ETX] describes a proposed routing metric based on the Expected Transmission Count (ETX). The authors demonstrate that ETX, based on link layer frame loss rates (prior to retransmission), enables the selection of routes maximizing effective throughput. Where the transmission rate is constant, the expected transmission time is proportional to ETX, so that minimizing ETX also minimizes expected transmission time. However, where the transmission rate may vary, ETX may not represent a good estimate of the estimated transmission time. In "Routing in multi-radio, multi-hop wireless mesh networks" [ETX-Rate], the authors define a new metric called Expected Transmission Time (ETT). This is described as a "bandwidth adjusted ETX" since ETT = ETX * S/B where S is the size of the probe packet and B is the bandwidth of the link as measured by a packet pair [Morgan]. However, ETT assumes that the loss fraction of small probe frames sent at 1 Mbps data rate is indicative of the loss fraction of larger data frames at higher rates, which tends to underestimate the ETT at higher rates, where frame loss typically increases. In "A Radio Aware Routing Protocol for Wireless Mesh Networks" [ETX-Radio], the authors refine the ETT metric further by estimating the loss fraction as a function of transmission rate. However, prior to sending data packets over the link, the appropriate routing metric may not easily be predicted. As noted in [Shortest], a link that can successfully transmit the short frames utilized for control, management, or routing may not necessarily be able to reliably transport larger data packets. Therefore, it may be necessary to utilize alternative metrics (such as signal strength or Access Point load) in order to assist in attachment/handoff decisions. However, unless the new interface is the preferred route for one or more destination prefixes, a Weak End System implementation will not use the new interface for outgoing traffic. Where "idle timeout" functionality is implemented, the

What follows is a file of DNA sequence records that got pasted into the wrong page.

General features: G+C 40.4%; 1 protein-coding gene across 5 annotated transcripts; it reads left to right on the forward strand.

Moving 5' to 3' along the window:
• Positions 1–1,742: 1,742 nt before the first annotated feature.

unused interface will be brought down, only to be brought up again by the link enablement algorithm. Within the link layer, metrics such as signal strength and frame loss may be used to determine the transmission rate, as well as to determine when to select an alternative point of attachment. In order to enable stations to roam prior to encountering packet loss, studies such as "An experimental study of IEEE 802.11b handover performance and its effect on voice traffic" [Vatn] have suggested using signal strength as a mechanism to more rapidly detect loss of connectivity, rather than frame loss, as suggested in "Techniques to Reduce IEEE 802.11b MAC Layer Handover Time" [Velayos]. [Aguayo] notes that signal strength and distance are not good predictors of frame loss or throughput, due to the potential effects of multi-path interference. As a result, a link brought up due to good signal strength may subsequently exhibit significant frame loss and a low throughput. Similarly, an Access Point (AP) demonstrating low utilization may not necessarily be the best choice, since utilization may be low due to hardware or software problems. "OSPF Optimized Multipath (OSPF-OMP)" [Villamizar] notes that link- utilization-based routing metrics have a history of instability. EAPIKEv2], a link layer Extensible Authentication Protocol (EAP) [RFC3748] exchange may be used for the purpose of IP address assignment, potentially bypassing Internet layer configuration. Within [PEAP], it is proposed that a link layer EAP exchange be used for the purpose of carrying Mobile IPv6 Binding Updates. [MIPEAP] proposes that EAP exchanges be used for configuration of Mobile IPv6. Where link, Internet, or transport